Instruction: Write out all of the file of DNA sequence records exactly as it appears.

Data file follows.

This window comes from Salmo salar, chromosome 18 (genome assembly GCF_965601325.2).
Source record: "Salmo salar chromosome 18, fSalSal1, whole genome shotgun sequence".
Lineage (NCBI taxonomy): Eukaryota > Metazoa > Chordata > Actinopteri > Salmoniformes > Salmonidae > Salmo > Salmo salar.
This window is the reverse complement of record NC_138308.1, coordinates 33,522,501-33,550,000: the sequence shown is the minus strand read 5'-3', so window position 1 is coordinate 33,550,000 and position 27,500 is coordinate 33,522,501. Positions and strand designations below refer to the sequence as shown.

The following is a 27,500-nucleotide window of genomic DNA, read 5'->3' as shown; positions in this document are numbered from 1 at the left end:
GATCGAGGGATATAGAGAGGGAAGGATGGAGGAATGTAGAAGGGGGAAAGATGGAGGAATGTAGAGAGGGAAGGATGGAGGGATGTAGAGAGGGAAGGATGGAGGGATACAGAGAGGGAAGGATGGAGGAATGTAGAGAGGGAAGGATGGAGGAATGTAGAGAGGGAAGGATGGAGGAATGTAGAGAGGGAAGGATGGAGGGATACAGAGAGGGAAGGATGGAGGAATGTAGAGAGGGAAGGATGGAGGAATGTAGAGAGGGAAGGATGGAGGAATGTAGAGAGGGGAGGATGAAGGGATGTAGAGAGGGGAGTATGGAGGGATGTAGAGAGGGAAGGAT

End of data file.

This window comes from Salmo salar, chromosome 18 (genome assembly GCF_965601325.2).
Source record: "Salmo salar chromosome 18, fSalSal1, whole genome shotgun sequence".
Lineage (NCBI taxonomy): Eukaryota > Metazoa > Chordata > Actinopteri > Salmoniformes > Salmonidae > Salmo > Salmo salar.
This window is the reverse complement of record NC_138308.1, coordinates 33,522,501-33,550,000: the sequence shown is the minus strand read 5'-3', so window position 1 is coordinate 33,550,000 and position 27,500 is coordinate 33,522,501. Positions and strand designations below refer to the sequence as shown.

The following is a 27,500-nucleotide window of genomic DNA, read 5'->3' as shown; positions in this document are numbered from 1 at the left end:
GATCGAGGGATATAGAGAGGGAAGGATGGAGGAATGTAGAAGGGGGAAAGATGGAGGAATGTAGAGAGGGAAGGATGGAGGGATGTAGAGAGGGAAGGATGGAGGGATACAGAGAGGGAAGGATGGAGGAATGTAGAGAGGGAAGGATGGAGGAATGTAGAGAGGGAAGGATGGAGGAATGTAGAGAGGGAAGGATGGAGGGATACAGAGAGGGAAGGATGGAGGAATGTAGAGAGGGAAGGATGGAGGAATGTAGAGAGGGAAGGATGGAGGAATGTAGAGAGGGGAGGATGAAGGGATGTAGAGAGGGGAGTATGGAGGGATGTAGAGAGGGAAGGAT